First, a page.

It is now 2015 and I hope that your January is going well. It is exciting to be beginning a new year and to continue finishing up my master’s. Things are going well in that regard. At the end of the month, I will be attending a local land managers conference and will be giving a half-hour talk on my research and its implications for management of Pitcher’s thistle in the region. It is a one day conference on the 31st. If you are interested in more information, please click here. I will also be presenting a related talk at the annual meeting of the Midwest-Great Lakes Chapter of the Society for Ecological Restoration on March 28th (the meeting is from the 27th-29th; more info here).
As it is the start of a new year, many people, myself included, make resolutions to help improve themselves and their lives. In that regard, I have a few resolutions to work on professionally. One of these is using twitter. I have had a twitter account for a few months now that I have been using to silently follow people and organizations that are relevant to my work and interests, and I have just updated it to a functional account (you can find it here). Although I have not yet sent out a tweet of my own, I have found this to be an incredibly useful resource for learning about a wider variety of events, publications, and trends in ecology and restoration that I might otherwise have missed. As with any resource, however, how much one gets out of it depends on what one puts in. In that regard, I hope to not only follow others, but to start to post things that others may find helpful or useful.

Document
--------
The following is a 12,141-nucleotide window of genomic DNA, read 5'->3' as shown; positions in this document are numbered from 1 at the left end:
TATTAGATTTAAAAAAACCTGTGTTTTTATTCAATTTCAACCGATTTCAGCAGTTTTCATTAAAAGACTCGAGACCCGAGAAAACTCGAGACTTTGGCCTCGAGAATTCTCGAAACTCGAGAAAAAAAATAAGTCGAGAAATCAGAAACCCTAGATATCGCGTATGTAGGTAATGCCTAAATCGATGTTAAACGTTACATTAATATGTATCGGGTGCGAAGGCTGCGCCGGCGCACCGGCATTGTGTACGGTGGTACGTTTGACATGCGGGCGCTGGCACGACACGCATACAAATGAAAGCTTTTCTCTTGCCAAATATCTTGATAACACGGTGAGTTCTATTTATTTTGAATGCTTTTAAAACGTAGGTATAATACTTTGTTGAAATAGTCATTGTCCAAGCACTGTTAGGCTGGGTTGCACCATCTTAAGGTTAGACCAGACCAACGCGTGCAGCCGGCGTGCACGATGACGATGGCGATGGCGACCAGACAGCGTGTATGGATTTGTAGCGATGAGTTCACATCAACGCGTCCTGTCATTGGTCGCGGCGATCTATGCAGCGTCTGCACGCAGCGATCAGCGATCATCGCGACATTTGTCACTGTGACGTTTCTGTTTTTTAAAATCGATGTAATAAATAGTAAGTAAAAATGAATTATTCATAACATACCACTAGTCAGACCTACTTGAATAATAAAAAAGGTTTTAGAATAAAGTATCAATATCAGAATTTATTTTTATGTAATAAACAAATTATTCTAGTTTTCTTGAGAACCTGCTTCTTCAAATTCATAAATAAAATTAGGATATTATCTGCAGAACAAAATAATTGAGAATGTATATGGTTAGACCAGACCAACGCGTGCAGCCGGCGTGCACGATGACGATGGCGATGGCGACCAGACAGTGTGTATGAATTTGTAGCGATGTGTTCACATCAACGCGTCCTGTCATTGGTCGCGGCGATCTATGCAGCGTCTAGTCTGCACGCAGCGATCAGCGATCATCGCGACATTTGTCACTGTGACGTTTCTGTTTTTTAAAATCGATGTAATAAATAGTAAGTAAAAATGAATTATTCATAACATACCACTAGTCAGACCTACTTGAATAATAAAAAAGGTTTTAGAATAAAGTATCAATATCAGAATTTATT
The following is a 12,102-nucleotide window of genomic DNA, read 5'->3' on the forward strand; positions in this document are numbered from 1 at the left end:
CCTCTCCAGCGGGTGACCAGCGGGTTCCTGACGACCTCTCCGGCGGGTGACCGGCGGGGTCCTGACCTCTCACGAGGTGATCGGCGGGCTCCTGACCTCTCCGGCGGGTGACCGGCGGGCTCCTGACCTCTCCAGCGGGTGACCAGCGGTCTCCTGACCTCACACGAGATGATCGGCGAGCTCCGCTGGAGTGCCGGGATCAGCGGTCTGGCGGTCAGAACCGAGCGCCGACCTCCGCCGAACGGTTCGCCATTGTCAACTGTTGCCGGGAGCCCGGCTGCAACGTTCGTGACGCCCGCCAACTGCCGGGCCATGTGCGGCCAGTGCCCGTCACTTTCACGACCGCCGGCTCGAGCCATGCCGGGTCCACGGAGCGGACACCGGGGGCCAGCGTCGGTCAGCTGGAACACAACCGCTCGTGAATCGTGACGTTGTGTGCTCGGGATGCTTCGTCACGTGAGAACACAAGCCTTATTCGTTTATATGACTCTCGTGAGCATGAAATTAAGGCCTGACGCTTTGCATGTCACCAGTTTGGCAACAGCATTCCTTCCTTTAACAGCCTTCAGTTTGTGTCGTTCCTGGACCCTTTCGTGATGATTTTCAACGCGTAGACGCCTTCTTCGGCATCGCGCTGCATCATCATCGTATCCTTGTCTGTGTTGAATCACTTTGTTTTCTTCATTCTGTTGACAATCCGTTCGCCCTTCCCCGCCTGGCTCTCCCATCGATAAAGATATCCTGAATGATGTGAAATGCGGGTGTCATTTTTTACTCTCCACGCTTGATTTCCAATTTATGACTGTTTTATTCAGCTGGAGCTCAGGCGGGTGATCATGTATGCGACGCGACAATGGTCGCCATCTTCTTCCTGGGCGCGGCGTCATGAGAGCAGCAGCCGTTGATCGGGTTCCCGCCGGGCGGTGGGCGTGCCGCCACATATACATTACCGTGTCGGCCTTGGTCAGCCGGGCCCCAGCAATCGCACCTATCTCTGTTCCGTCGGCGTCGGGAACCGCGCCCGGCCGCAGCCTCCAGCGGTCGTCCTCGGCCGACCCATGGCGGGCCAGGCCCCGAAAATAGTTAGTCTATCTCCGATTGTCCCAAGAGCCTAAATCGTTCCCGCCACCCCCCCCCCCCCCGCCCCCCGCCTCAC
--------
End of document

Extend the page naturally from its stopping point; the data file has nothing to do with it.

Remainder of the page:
Another professional resolution I have for the coming year is to experiment with more coding languages. I have experience with R and SQL, but in discussions with a few people around, I think it would be helpful to be better versed in a broader array of languages, at least at a basic level. It can be especially useful for ArcGIS which has a python prompt that, when I become more familiar with it, may be helpful in spatial analysis. Aside from its usefulness for Arc, learning more about a different programming language is helpful in our increasingly digital world, particularly with the rise in big data in the ecological sciences.
In other news, a new quarter is starting here at Northwestern, and I will again be TAing one class. While this is certainly a time commitment, I have found that I can easily incorporate it into my schedule around all the other work that I have to do. I am also, just for fun, auditing a class on plant evolution. I decided not to take it for credit because I have enough credits for to graduate and if I have to miss a class due to other obligations, it is less of a problem this way. It is taught by Pat Herendeen, our departmental paleobotanist, and should be a fun class.
That’s all for now. Thanks for stopping by, and I wish you productivity in this new year.